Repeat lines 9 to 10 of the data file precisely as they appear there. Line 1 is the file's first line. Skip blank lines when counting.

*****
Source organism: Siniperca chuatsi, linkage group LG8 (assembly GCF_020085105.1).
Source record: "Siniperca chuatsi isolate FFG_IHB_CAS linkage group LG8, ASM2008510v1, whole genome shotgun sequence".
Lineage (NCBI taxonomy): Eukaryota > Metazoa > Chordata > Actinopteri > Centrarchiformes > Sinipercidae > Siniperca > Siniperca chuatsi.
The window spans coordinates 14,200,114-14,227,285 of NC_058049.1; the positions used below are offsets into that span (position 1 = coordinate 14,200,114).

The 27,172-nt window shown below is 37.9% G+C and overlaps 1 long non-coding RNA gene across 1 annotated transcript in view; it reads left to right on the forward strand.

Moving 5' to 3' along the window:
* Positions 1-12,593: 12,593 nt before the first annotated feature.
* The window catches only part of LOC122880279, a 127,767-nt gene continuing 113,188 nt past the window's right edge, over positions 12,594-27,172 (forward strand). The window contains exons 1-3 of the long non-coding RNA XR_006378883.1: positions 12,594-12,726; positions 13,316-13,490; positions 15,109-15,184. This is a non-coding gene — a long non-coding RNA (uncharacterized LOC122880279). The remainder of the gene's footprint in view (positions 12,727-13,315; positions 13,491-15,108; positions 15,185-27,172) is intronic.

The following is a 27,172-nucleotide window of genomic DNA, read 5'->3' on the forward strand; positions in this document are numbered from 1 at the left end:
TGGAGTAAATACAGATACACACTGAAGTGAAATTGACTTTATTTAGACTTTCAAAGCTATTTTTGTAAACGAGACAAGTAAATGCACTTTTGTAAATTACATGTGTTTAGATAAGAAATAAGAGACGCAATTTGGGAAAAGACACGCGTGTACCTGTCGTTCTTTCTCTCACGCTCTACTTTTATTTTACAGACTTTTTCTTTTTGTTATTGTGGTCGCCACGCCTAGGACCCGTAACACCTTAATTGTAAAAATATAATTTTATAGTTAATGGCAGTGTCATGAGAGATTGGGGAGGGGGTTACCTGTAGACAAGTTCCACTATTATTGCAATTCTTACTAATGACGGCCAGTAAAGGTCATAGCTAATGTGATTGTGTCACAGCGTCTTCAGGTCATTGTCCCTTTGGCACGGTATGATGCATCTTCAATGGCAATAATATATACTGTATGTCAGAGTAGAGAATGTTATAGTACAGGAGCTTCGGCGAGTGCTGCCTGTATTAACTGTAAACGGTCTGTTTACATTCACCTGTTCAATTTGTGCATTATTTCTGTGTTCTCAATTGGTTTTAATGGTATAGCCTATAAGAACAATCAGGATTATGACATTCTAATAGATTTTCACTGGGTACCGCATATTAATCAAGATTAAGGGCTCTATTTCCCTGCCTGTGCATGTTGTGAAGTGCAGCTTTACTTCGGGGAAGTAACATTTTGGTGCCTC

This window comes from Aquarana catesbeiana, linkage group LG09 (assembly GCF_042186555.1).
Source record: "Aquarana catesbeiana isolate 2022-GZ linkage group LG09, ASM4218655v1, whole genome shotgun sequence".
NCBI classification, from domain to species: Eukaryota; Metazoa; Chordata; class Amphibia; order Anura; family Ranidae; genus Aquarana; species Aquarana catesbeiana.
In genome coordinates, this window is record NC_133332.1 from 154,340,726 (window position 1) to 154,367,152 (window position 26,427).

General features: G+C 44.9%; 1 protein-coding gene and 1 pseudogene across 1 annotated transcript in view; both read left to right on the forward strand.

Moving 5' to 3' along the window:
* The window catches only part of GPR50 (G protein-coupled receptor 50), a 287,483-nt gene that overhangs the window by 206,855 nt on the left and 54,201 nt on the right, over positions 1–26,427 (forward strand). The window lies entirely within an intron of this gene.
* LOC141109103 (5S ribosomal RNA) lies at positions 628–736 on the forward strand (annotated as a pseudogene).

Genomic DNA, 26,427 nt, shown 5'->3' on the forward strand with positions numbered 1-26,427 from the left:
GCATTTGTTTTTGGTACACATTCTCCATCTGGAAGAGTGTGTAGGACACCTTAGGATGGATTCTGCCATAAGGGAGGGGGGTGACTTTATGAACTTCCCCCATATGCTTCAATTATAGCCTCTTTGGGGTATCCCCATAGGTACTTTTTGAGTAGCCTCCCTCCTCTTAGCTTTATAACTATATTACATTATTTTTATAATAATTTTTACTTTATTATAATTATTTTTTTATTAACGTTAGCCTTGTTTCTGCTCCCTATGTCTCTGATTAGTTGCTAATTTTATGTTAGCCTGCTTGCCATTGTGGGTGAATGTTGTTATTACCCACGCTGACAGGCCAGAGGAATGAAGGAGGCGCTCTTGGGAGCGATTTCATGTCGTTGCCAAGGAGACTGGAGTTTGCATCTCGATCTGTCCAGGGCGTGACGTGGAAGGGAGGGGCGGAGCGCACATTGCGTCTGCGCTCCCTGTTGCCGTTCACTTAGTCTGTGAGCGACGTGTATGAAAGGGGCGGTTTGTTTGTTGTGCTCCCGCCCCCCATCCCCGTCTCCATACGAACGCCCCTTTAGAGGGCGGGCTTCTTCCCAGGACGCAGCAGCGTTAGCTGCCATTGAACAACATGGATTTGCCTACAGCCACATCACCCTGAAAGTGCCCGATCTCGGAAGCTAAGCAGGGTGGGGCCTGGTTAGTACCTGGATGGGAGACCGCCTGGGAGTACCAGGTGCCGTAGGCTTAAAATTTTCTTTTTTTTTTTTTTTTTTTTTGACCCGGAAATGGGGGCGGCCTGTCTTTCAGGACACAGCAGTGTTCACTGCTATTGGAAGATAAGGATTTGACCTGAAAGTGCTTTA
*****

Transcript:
The following is a 27,172-nucleotide window of genomic DNA, read 5'->3' on the forward strand; positions in this document are numbered from 1 at the left end:
TGGAGTAAATACAGATACACACTGAAGTGAAATTGACTTTATTTAGACTTTCAAAGCTATTTTTGTAAACGAGACAAGTAAATGCACTTTTGTAAATTACATGTGTTTAGATAAGAAATAAGAGACGCAATTTGGGAAAAGACACGCGTGTACCTGTCGTTCTTTCTCTCACGCTCTACTTTTATTTTACAGACTTTTTCTTTTTGTTATTGTGGTCGCCACGCCTAGGACCCGTAACACCTTAATTGTAAAAATATAATTTTATAGTTAATGGCAGTGTCATGAGAGATTGGGGAGGGGGTTACCTGTAGACAAGTTCCACTATTATTGCAATTCTTACTAATGACGGCCAGTAAAGGTCATAGCTAATGTGATTGTGTCACAGCGTCTTCAGGTCATTGTCCCTTTGGCACGGTATGATGCATCTTCAATGGCAATAATATATACTGTATGTCAGAGTAGAGAATGTTATAGTACAGGAGCTTCGGCGAGTGCTGCCTGTATTAACTGTAAACGGTCTGTTTACATTCACCTGTTCAATTTGTGCATTATTTCTGTGTTCTCAATTGGTTTTAATGGTATAGCCTATAAGAACAATCAGGATTATGACATTCTAATAGATTTTCACTGGGTACCGCATATTAATCAAGATTAAGGGCTCTATTTCCCTGCCTGTGCATGTTGTGAAGTGCAGCTTTACTTCGGGGAAGTAACATTTTGGTGCCTC